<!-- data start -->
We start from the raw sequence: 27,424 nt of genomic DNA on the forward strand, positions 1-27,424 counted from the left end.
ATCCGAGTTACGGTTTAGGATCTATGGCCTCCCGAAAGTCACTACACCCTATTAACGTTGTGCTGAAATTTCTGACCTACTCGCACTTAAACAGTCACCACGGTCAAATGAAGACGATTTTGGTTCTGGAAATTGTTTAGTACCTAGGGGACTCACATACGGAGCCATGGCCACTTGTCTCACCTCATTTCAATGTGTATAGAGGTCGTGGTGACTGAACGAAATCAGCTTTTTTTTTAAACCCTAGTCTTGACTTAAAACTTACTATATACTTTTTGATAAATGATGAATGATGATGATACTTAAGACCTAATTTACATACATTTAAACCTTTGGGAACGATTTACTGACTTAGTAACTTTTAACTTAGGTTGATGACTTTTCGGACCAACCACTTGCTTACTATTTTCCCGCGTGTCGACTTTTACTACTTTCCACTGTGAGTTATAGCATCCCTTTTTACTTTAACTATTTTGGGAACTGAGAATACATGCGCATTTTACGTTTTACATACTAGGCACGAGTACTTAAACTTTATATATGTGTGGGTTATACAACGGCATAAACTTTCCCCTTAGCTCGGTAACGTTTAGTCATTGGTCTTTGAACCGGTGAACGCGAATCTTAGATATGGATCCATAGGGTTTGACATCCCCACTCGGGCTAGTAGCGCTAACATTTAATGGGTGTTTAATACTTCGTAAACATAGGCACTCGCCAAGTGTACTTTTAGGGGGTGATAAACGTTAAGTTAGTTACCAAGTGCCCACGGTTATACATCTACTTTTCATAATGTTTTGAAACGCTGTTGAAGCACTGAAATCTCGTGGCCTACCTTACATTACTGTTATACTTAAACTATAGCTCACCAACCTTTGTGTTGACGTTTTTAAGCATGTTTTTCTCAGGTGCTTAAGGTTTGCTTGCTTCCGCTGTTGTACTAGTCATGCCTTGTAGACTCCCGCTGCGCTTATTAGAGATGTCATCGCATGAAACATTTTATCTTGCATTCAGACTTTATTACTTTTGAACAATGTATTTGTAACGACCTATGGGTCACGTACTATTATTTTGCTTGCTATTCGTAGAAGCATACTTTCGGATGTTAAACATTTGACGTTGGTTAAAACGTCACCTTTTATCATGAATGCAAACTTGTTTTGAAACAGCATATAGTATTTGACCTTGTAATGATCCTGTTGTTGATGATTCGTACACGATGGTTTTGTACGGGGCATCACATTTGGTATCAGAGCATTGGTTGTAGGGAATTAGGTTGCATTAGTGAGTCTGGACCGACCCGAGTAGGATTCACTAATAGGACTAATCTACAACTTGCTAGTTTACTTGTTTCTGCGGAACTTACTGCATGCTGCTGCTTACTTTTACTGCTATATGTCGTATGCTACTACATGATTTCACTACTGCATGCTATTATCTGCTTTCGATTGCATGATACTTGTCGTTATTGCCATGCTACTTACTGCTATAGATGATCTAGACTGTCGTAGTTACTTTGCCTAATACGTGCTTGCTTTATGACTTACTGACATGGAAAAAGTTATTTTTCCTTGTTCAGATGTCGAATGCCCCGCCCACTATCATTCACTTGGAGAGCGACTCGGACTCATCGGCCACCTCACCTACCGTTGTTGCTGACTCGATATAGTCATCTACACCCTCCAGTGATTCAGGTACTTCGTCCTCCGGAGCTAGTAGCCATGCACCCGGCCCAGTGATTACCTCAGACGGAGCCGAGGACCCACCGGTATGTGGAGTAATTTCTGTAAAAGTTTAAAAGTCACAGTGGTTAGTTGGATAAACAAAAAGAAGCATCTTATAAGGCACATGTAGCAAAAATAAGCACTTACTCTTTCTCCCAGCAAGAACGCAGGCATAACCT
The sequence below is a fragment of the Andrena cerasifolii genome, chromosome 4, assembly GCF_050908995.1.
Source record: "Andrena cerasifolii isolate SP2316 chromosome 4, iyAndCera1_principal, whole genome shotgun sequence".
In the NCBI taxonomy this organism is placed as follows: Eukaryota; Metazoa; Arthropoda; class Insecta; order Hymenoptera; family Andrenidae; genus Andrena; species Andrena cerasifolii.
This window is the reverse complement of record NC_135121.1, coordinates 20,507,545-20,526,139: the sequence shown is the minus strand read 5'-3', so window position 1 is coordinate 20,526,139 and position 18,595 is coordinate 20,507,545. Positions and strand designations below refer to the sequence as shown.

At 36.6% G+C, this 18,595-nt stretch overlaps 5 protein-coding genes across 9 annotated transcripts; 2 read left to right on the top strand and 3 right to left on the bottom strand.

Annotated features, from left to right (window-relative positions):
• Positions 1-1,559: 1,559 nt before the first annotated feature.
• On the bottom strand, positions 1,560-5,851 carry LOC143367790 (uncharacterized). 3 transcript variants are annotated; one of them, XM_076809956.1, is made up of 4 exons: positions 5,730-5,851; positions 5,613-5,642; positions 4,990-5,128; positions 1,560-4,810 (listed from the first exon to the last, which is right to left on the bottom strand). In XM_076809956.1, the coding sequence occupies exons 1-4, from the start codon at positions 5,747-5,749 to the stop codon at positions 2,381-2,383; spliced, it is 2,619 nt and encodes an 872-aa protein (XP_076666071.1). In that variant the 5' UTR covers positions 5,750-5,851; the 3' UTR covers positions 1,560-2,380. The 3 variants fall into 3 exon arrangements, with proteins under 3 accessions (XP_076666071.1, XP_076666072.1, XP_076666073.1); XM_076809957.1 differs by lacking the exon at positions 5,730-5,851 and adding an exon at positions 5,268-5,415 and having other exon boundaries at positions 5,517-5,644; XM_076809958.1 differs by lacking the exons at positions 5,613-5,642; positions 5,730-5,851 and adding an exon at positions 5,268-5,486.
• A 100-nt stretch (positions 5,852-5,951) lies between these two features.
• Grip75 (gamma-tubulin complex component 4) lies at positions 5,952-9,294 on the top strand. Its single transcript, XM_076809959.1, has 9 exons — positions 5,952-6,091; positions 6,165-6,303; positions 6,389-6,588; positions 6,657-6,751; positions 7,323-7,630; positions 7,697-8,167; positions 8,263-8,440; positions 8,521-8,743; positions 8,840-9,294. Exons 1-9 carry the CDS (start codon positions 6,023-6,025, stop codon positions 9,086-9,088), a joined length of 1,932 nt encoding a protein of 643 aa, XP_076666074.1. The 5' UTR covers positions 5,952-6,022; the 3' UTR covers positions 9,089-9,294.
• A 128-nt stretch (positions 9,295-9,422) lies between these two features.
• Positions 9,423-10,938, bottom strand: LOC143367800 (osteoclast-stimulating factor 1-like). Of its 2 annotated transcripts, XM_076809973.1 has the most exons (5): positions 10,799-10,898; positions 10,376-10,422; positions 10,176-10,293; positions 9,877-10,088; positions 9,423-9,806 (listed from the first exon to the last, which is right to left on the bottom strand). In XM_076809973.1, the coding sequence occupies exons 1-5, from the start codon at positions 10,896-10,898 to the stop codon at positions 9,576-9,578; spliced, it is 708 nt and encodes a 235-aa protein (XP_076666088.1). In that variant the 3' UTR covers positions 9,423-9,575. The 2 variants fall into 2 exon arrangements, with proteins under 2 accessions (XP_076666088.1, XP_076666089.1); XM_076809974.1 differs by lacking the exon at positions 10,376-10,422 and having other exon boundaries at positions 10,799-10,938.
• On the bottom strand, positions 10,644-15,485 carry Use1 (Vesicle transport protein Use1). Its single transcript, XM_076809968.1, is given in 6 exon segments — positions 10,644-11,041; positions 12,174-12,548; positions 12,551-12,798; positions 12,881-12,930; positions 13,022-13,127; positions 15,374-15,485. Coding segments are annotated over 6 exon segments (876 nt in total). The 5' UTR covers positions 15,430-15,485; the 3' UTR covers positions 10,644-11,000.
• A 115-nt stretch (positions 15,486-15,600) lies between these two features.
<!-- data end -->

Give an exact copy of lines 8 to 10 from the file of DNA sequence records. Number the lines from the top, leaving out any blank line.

Annotated features, from left to right (window-relative positions):
• Positions 1-1,559: 1,559 nt before the first annotated feature.
• On the bottom strand, positions 1,560-5,851 carry LOC143367790 (uncharacterized). 3 transcript variants are annotated; one of them, XM_076809956.1, is made up of 4 exons: positions 5,730-5,851; positions 5,613-5,642; positions 4,990-5,128; positions 1,560-4,810 (listed from the first exon to the last, which is right to left on the bottom strand). In XM_076809956.1, the coding sequence occupies exons 1-4, from the start codon at positions 5,747-5,749 to the stop codon at positions 2,381-2,383; spliced, it is 2,619 nt and encodes an 872-aa protein (XP_076666071.1). In that variant the 5' UTR covers positions 5,750-5,851; the 3' UTR covers positions 1,560-2,380. The 3 variants fall into 3 exon arrangements, with proteins under 3 accessions (XP_076666071.1, XP_076666072.1, XP_076666073.1); XM_076809957.1 differs by lacking the exon at positions 5,730-5,851 and adding an exon at positions 5,268-5,415 and having other exon boundaries at positions 5,517-5,644; XM_076809958.1 differs by lacking the exons at positions 5,613-5,642; positions 5,730-5,851 and adding an exon at positions 5,268-5,486.